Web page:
The last decades of his life were spent in New York City and Sag Harbor with his third wife, with whom he traveled widely. Later books include Sweet Thursday (1954), The Short Reign of Pippin IV: A Fabrication (1957), Once There Was a War (1958), The Winter of Our Discontent (1961), Travels with Charley in Search of America (1962), America and Americans (1966), and the posthumously published Journal of a Novel: The East of Eden Letters (1969), Viva Zapata! (1975), The Acts of King Arthur and His Noble Knights (1976), and Working Days: The Journals of The Grapes of Wrath (1989).
Steinbeck received the Nobel Prize in Literature in 1962, and, in 1964, he was presented with the United States Medal of Freedom by President Lyndon B. Johnson. Steinbeck died in New York in 1968. Today, more than thirty years after his death, he remains one of America's greatest writers and cultural figures.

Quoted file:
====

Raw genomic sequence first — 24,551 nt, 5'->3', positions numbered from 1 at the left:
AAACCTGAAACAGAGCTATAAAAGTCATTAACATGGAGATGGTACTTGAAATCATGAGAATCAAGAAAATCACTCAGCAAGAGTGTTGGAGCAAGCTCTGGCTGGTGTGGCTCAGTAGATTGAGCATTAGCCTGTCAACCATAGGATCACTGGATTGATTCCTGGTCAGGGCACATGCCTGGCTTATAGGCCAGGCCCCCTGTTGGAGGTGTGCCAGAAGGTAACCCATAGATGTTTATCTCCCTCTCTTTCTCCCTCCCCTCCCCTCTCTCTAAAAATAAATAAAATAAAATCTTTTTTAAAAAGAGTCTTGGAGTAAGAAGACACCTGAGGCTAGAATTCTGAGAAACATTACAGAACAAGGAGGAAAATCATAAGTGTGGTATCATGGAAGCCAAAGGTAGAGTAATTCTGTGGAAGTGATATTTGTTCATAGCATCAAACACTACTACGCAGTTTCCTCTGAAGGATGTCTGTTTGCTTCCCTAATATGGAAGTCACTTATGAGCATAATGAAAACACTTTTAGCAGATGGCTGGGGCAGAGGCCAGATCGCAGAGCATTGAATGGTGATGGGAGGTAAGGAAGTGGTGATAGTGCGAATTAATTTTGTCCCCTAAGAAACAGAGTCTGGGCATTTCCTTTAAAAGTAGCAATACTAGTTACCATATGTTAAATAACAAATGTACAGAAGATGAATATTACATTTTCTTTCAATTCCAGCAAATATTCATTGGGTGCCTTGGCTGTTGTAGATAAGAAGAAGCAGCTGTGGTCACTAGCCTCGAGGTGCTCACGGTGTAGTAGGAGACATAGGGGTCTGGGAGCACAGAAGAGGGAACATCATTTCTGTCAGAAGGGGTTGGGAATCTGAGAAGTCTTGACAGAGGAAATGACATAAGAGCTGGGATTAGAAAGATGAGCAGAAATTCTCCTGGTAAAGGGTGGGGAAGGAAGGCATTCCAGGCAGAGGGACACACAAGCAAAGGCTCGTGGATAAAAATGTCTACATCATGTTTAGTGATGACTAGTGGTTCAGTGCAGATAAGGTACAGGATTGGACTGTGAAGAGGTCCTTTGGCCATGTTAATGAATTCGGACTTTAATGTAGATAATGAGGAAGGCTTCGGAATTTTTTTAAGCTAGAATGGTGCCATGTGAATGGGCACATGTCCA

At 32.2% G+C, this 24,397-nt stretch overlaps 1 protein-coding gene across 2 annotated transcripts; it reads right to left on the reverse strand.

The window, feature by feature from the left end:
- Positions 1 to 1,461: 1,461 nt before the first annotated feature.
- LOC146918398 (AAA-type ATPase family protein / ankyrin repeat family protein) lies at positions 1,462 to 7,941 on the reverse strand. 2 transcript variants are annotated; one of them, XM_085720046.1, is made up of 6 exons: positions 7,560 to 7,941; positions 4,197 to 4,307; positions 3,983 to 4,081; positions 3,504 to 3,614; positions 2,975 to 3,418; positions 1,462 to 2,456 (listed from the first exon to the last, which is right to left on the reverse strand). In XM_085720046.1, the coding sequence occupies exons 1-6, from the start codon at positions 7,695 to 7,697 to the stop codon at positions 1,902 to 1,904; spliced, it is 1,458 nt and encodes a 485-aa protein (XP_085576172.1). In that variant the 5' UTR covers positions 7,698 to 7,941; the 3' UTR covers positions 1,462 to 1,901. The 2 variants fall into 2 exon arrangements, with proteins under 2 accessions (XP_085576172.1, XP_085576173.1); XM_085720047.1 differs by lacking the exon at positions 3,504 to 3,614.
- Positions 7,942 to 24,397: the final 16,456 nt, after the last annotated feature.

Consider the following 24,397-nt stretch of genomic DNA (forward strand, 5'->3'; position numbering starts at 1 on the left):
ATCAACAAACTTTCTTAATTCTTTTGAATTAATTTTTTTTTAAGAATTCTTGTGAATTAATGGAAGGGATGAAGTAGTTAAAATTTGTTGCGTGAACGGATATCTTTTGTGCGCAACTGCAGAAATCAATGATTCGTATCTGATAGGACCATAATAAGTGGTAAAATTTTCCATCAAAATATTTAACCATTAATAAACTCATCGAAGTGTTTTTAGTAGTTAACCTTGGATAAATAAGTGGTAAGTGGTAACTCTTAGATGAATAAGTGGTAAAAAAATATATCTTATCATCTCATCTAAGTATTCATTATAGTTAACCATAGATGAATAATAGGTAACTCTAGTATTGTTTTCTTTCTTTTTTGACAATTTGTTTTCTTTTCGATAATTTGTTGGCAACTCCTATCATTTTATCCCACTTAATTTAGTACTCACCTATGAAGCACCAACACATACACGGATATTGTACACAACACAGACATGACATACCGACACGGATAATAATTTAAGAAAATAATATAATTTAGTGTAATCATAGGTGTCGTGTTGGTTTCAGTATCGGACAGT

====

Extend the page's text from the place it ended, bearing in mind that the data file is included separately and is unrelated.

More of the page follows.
- Publisher : Penguin Books; F edition (January 31, 1980)
- Language : English
- Paperback : 277 pages
- ISBN-10 : 0140053204
- ISBN-13 : 978-0140053203
- Reading age : 18 years and up
- Lexile measure : 1010L
- Item Weight : 6.4 ounces
- Dimensions : 7.4 x 4.2 x 0.9 inches
- Best Sellers Rank: #6,824 in Books (See Top 100 in Books)
- Customer Reviews:
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Top reviews from the United States
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Some of my favorite quotes from "Travels with Charley":
"I am very fortunate in having a wife who likes being a woman, which means that she likes men, not elderly babies."
"For how can one know color in perpetual green, and what good is warmth without cold to give it sweetness"
"We value virtue but do not discuss it."
"When I went away I had died and so became fixed and unchangeable. My return caused only confusion and uneasiness. Although they could not say it, my old friends wanted me gone so that I could take my proper place in the pattern of remembrance -- and I wanted to go for the same reason. Tom Wolfe was right. You can't go home again because home has ceased to exist except in the mothballs of memory."